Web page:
When a solar flare occurs on the Sun, it can send out a blast wave that travels through interplanetary space at a speed of 3 x 10^6 km/h.
a. How long would it take for such a solar flare blast wave to get to Earth where it could be detected by a satellite in orbit? (Recall from the preceding chapter that for a satellite close enough to Earth, we can use the Earth-Sun distance of 1.5 x 10^8 km for the satellite-Sun distance.)
Solution: Since distance = speed x time,
1.5 x 10^8 km = (3 x 10^6 km/h) (time).
Then time = [(1.5 x 10^8)/(3 x 10^6)]h = 0.5 x 10^2 h,
or 50 h (about two days).
b. When such a solar flare is detected, it is interesting to study the source. Since the Sun is rotating, we must determine how far the source has turned between the emission and the detection of a solar flare. Because the Sun is a dense gas rather than a solid body, it does not have a uniform rotation rate; on the average the Sun makes one complete revolution in 25.4 days. How many degrees would it rotate (on the average) during the time the blast wave traveled to the orbiting satellite?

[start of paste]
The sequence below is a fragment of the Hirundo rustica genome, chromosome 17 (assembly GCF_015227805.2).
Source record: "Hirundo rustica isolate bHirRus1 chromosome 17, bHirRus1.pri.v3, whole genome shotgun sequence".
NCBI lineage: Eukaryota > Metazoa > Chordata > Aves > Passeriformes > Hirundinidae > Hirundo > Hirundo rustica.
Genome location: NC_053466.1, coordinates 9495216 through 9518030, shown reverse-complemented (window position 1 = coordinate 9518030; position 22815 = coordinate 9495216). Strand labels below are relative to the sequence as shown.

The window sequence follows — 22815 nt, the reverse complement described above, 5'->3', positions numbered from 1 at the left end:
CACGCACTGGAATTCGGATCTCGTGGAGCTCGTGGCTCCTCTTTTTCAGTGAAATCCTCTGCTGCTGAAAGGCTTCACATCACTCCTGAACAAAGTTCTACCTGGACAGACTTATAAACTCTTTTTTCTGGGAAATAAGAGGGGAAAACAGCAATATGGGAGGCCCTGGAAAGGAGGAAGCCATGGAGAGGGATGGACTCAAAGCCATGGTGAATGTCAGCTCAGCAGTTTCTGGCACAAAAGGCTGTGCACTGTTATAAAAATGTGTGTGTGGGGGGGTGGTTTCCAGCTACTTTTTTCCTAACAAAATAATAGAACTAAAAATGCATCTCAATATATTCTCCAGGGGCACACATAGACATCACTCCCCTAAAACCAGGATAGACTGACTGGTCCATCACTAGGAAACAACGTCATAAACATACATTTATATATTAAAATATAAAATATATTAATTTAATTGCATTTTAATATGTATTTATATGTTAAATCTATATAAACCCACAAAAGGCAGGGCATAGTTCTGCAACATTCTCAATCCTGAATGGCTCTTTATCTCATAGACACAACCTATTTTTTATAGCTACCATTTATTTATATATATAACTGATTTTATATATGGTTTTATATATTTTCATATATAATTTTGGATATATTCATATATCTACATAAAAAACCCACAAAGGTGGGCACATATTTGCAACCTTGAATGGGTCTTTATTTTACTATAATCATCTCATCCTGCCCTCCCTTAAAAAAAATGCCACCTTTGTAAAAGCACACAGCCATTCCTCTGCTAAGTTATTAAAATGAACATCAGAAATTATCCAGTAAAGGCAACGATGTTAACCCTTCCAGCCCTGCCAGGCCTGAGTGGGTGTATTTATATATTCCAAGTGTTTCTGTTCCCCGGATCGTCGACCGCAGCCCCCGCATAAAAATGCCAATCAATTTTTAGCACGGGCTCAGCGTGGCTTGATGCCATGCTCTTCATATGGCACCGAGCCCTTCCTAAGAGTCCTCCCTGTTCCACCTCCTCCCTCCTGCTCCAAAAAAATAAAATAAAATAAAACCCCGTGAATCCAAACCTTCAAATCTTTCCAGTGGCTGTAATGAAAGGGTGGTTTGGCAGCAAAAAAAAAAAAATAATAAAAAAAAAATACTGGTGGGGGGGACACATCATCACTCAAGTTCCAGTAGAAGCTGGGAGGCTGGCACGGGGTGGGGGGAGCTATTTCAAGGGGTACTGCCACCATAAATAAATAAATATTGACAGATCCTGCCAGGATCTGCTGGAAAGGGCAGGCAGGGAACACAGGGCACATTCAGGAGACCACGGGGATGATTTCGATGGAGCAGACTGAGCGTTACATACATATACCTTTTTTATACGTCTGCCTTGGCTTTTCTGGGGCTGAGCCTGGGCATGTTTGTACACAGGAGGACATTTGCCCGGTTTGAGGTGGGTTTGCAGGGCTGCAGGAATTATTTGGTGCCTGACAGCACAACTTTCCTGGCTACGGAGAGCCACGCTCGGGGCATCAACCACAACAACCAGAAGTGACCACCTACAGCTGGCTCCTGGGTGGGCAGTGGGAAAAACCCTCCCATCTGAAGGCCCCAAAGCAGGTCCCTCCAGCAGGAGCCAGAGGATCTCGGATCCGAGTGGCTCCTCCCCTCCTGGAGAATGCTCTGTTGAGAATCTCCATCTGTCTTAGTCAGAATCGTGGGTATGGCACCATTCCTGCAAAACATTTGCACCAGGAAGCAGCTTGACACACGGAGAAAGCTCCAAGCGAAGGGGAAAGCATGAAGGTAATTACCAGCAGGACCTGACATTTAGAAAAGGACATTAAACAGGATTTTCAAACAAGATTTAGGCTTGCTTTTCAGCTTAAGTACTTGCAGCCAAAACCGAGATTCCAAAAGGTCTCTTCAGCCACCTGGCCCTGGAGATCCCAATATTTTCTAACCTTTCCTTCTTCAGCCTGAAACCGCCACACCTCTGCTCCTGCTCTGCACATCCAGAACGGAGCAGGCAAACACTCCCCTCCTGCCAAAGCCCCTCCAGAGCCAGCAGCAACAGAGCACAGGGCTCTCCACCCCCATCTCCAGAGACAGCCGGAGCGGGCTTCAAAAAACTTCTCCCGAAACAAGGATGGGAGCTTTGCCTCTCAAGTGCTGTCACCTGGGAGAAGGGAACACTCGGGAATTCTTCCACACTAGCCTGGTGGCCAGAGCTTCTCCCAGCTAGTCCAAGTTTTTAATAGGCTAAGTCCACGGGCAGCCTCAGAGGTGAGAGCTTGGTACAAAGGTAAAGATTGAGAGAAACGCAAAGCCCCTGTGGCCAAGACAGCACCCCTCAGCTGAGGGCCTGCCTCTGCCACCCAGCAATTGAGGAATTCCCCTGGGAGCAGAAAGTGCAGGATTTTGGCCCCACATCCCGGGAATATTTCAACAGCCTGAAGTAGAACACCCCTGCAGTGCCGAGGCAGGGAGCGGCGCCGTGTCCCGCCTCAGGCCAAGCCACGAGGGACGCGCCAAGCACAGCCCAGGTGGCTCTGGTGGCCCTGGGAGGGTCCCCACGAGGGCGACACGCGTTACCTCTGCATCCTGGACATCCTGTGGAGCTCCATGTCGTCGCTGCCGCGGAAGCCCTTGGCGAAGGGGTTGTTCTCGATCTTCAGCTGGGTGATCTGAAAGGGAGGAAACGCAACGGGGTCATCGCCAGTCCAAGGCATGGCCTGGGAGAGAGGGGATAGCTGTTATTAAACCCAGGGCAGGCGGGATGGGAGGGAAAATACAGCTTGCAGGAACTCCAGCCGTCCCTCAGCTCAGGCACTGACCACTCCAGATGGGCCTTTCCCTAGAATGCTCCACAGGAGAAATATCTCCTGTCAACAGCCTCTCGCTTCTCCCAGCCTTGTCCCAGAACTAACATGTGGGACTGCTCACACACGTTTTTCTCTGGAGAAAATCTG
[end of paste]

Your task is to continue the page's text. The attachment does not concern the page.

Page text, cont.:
Solution: Since the Sun rotates 360 degrees in 25.4 days, it rotates (360 degrees/25.4)/day, so
the solar rotation rate = 14.2 degree/day
= (14.2 degrees/day) x ( 1 day/24 hours)
= 0.59 degrees/h.
In 50 hours, the Sun rotates 50 h x 0.59 degrees/h = 29.5 degrees.